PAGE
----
Sports governing bodies beware, writes future magic circle trainee William Holmes
Last Saturday, the boxing world was left stunned by Josh Taylor’s split-decision victory over Jack Catterall. Many of the world’s top fighters and pundits condemned the judges’ decision, described by Catterall’s coach as “disgusting”.
It appeared to all watching that the unified light welter-weight champion Taylor had met his match, getting outboxed by Catterall who scored the contest’s only knockdown in the eighth round. But the three judges saw it differently and they are the only spectators that matter. Two judges awarded Taylor (aka the Tartan Tornado) the win by 113-112 and, most surprisingly from the former professional boxer and seasoned judge Ian John-Lewis, 114-111.
As the dust settles from the fight, the British Boxing Board of Control (BBBC) have announced that they are investigating the scoring. Regardless of its outcome, Catterall will almost certainly remain, in his words, an “uncrowned King”. He will be left without even a right to know the reasons why the judges scored the fight in Taylor’s favour and, notably, without legal recourse against the BBBC, the independent organisation which regulates professional boxing in the UK.
This is because the law currently does not allow judicial review claims to be brought against sports governing bodies such as the BBBC. Established in the 1993 case R v Disciplinary Committee of the Jockey Club, ex parte Aga Khan, English public law is global outlier in this regard, with New Zealand, France, Spain, Canada, South Africa, and even Ireland and Scotland, which share to a larger extent in England and Wales’s cultural perspective on sports governing bodies, all recognising a right to review sports bodies.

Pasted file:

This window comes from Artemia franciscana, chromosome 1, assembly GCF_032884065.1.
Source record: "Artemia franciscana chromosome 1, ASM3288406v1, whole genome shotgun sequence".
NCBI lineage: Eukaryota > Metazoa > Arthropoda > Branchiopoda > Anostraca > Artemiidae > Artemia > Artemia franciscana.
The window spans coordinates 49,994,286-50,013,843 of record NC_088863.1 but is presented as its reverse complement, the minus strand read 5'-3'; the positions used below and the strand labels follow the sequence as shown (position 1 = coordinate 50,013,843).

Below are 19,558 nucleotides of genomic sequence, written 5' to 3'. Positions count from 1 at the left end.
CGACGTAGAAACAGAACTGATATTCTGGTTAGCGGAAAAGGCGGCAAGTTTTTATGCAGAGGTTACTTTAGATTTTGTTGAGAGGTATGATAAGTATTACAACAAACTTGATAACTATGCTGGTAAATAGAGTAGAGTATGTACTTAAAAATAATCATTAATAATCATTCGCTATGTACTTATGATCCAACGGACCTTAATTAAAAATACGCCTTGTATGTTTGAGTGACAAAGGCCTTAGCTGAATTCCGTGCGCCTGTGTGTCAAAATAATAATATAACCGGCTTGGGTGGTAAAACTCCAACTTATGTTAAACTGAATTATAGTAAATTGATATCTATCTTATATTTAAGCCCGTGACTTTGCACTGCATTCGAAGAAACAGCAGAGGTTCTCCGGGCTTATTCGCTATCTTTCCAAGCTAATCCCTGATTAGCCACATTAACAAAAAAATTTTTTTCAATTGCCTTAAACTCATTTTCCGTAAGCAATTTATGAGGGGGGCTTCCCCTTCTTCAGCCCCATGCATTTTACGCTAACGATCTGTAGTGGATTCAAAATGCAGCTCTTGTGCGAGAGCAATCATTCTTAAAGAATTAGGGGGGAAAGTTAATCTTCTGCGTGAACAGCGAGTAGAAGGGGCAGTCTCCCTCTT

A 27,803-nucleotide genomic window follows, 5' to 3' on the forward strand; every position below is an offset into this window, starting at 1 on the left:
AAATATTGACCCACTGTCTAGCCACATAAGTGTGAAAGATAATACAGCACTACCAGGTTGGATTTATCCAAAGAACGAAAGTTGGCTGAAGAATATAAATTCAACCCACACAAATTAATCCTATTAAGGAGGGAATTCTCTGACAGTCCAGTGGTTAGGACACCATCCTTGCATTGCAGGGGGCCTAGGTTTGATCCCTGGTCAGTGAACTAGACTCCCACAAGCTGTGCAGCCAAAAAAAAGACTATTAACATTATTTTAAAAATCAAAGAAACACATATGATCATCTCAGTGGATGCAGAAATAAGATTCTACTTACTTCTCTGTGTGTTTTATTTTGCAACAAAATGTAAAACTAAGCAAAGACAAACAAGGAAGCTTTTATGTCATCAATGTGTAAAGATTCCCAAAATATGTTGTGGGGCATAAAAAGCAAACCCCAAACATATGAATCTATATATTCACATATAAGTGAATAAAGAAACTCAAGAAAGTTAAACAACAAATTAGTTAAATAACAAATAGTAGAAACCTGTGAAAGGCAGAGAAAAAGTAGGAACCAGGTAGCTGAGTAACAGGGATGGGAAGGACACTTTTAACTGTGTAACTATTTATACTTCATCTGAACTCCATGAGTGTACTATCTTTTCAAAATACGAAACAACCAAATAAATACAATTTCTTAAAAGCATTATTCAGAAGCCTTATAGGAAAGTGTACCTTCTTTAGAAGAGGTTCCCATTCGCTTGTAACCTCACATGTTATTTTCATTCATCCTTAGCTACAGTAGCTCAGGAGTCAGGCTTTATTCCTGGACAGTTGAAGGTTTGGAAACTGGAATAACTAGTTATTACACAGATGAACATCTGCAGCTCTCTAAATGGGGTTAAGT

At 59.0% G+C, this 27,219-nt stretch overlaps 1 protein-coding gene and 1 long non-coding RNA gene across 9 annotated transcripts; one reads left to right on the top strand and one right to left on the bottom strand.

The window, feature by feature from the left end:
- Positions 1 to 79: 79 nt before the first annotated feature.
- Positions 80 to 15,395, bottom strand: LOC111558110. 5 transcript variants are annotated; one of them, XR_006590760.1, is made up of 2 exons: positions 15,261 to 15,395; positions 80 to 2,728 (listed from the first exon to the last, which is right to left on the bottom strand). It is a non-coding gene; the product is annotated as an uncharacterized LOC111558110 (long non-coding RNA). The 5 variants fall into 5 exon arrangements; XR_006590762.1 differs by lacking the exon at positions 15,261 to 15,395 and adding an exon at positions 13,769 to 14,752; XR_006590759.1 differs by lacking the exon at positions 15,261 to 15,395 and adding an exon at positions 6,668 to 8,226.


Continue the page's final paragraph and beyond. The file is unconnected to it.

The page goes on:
The reason for this is to do with the doctrine of amenability. In other words, some organisations are amenable to judicial review, whilst others are not. English law currently only allows bodies that perform public law functions to be subject to judicial review. The problem, then, is differentiating between institutions that have public law functions and those that do not.
This used to be resolved by limiting amenability to bodies whose power derived from statute (or in rarer cases the exercise of the Royal Prerogative). But the scope of amenability was expanded in R v Panel on Takeovers and Mergers, ex parte Datafin, where it was held that judicial review could be brought if “the body in question is exercising public law functions, or if the exercise of its functions have public law consequences”.
This functionalist approach saw not only the Panel on Takeovers and Mergers (then a self-regulatory body that did not derive its powers from statute), but also the Advertising Standards Authority and the Bar Council be found amenable to judicial review. So bodies governing City deals, advertising standards and lawyers were now considered to be performing a public law function. Even private companies, such as Hampshire Farmers Markets Ltd, have been found in certain circumstances to satisfy amenability. But not sports governing bodies.